When the WWE returns to Chicago tonight for another broadcast of "RAW", superstar Dolph Ziggler will be in the house at the Allstate Arena. I spoke with the self-proclaimed "show-off" by phone prior to the show. We spoke about how social media has affected his career; what winning - then ultimately losing -the World Heavyweight Championship felt like; geek culture; the challenges of stand-up comedy; and whether he likes doing birthday tweets:
(The following is the complete and unedited version of the interview that ran in REDEYE September, 24th)
GEEK TO ME: You’re one of the WWE superstars that’s been most active in social media. I follow you on Twitter and that’s really fun and I know you’ve done stuff on the WWE YouTube channel. How has engaging on social media as you have affected your career and how fans view you?
DOLPH ZIGGLER: It’s great for someone like me who every week is somehow in a match, but usually not talking. It’s cool to know the character a little bit more in depth. If someone’s not in one of the major scenes [on the program] you don’t get the most time to see the character in promo time/backstage segments like that. So with social media, you have a chance to let everyone into that role on your own time. You can actually forward your own career and storylines and that sort of thing through Twitter. So it’s kind of cool for someone like me to know “oh I do stand up comedy.” I can think outside and roast people on the show, anything I want. They start to think that there’s this person, not just this character that shows off. There’s this person who dedicates himself to his job. There’s a reason he goes out there and makes it look so easy. ‘Cuz he tries so hard and does all these things on the side to make himself better.
GEEK TO ME: I saw the match you had with one of the Wyatt’s the other night and [laughs] as they say you can sell ice to an Eskimo. So what do you think when you see a talent like the Wyatt’s who have this big push behind them, and this gimmick that’s really effective, and you see that your careers are going in different trajectories?
DOLPH ZIGGLER: Yeah, it appears so right now, unfortunately. They’re some up-and-coming weird guys with a cool creepy entrance, that even though they’ve beaten up some of the fan-favorites the crowd is behind it and excited. Because it’s something new, it’s something exciting, it’s something that they wanna see. So like when you wanna see it, whether they’re good or bad or whatever, you wanna see something cool and different. And I’m a huge fan of their entrance and their ways and the creepiness about them.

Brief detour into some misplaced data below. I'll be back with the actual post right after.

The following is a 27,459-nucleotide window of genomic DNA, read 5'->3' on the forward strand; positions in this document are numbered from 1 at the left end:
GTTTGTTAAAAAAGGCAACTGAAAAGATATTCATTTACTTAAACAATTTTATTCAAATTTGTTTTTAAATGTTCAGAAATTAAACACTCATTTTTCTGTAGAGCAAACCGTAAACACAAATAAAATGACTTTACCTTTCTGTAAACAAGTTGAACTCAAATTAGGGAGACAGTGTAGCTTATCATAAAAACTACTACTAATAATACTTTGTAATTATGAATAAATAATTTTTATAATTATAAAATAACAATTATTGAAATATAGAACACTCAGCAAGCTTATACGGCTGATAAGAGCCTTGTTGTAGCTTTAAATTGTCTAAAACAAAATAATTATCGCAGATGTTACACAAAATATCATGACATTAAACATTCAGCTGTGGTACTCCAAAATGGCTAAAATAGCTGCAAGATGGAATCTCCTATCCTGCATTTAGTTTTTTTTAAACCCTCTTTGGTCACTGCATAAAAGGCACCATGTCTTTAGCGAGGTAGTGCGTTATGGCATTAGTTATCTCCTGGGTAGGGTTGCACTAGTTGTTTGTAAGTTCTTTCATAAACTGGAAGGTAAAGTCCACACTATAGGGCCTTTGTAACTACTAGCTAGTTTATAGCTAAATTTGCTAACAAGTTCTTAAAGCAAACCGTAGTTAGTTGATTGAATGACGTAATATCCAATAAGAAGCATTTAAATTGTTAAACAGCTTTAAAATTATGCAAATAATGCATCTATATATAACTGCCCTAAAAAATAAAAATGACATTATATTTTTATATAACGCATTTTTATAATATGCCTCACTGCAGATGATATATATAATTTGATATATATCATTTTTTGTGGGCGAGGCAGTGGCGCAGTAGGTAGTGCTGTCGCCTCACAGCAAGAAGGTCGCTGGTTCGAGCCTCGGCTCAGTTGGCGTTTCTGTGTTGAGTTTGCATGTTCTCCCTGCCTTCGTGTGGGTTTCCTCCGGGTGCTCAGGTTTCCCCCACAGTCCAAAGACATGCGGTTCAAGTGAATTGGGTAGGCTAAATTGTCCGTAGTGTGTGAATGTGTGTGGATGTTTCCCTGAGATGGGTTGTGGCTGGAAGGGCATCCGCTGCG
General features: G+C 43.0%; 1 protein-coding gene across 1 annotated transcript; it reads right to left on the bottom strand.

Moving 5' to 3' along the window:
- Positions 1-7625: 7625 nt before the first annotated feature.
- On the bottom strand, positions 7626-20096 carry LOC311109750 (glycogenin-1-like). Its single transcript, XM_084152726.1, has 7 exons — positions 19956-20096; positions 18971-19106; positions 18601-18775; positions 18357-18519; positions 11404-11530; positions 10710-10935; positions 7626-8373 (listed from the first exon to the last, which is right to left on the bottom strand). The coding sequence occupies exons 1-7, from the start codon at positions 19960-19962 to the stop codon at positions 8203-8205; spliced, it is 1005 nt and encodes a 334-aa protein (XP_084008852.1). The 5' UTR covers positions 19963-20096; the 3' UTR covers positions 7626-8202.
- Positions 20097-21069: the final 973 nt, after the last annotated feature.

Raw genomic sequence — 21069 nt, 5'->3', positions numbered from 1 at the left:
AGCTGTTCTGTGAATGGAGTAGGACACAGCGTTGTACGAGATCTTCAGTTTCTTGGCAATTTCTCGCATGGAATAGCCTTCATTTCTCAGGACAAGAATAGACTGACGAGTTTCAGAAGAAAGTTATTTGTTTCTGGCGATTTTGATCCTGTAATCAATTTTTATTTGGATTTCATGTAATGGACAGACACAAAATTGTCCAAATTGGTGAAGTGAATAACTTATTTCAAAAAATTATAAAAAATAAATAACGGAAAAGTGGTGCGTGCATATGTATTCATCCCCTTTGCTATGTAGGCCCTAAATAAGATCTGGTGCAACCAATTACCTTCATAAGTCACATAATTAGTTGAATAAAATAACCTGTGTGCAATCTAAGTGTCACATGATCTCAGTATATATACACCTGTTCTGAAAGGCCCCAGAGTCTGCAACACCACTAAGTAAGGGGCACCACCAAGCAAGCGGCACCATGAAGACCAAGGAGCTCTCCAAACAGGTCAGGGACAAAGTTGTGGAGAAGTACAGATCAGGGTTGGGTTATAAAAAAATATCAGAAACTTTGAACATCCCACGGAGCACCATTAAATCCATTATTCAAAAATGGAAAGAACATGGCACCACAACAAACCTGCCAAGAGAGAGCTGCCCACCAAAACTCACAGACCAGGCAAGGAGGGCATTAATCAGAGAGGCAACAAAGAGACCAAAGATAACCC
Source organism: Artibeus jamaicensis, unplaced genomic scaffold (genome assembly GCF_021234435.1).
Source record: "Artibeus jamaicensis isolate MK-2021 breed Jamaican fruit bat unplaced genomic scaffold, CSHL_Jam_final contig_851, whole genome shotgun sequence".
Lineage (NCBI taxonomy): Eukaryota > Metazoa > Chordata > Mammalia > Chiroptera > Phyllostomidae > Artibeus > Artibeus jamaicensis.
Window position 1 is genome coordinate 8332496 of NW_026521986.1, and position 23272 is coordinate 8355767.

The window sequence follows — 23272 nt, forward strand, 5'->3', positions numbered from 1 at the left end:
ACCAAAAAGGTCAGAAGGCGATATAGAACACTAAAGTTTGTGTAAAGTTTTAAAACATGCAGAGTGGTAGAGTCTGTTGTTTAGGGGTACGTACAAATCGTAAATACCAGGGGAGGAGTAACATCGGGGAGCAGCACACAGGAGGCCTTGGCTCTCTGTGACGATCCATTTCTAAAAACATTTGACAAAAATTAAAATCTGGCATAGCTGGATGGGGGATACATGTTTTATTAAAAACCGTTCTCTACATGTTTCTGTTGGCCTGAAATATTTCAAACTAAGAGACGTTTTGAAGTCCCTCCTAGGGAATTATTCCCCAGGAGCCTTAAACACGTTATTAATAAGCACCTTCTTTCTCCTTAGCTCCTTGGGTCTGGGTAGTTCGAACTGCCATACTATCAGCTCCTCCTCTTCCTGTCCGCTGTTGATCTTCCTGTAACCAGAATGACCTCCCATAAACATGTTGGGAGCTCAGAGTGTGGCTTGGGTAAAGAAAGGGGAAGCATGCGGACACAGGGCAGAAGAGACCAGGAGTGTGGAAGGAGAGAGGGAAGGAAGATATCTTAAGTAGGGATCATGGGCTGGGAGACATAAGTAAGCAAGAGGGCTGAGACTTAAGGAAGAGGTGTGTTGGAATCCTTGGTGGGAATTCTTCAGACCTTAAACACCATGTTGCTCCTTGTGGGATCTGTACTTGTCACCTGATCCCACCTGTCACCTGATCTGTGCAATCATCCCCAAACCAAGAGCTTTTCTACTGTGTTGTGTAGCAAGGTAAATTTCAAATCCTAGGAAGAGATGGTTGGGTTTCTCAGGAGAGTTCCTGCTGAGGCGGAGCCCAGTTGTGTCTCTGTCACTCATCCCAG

But unfortunately for someone like myself, who two months ago literally was World Heavyweight Champion, would like to be going toe-to-toe and showing my skills even more. You know what? But in this day and age when we have time cues and different things to get to, you just put on the best show possibly you can. And I work as hard as anyone else, if not harder, to go out there and prove that. Last night it was a little bit of a quicker match, came up short, but at least it looked good for those guys coming out. That someone like Bray Wyatt can be in the ring with me, and come out looking pretty good.
GEEK TO ME: I saw that match when you beat Alberto Del Rio for the World Heavyweight Championship and remember that the crowd went insane. It was one of those nights where everything came together. Can you describe that moment when you climbed that mountain and finally hit the top?
DOLPH ZIGGLER: I think it was a culmination for someone who for years, as someone for who the crowd was always a little torn, even though I was a bad guy for seven consecutive years, they new how hard I worked. They knew they were going to see the best match that night when I was out there. They knew they were going to be excited. They knew that there was always going to be a chance that tonight was going to be the night that I won. And that’s what made it so special. These guys [fans] had been on this journey with me. For years. And we’d seen similar guys in the World Title picture and we wanted to see something new. We thought “this was the new guy”, maybe I have a chance when I cashed in [the Money In The Bank contract]. Or maybe I’d be the first guy to cash in and not win? Like you never know what’s gonna happen, but they were on this journey with me. They got behind it. They organically started to cheer. They wanted to see something new.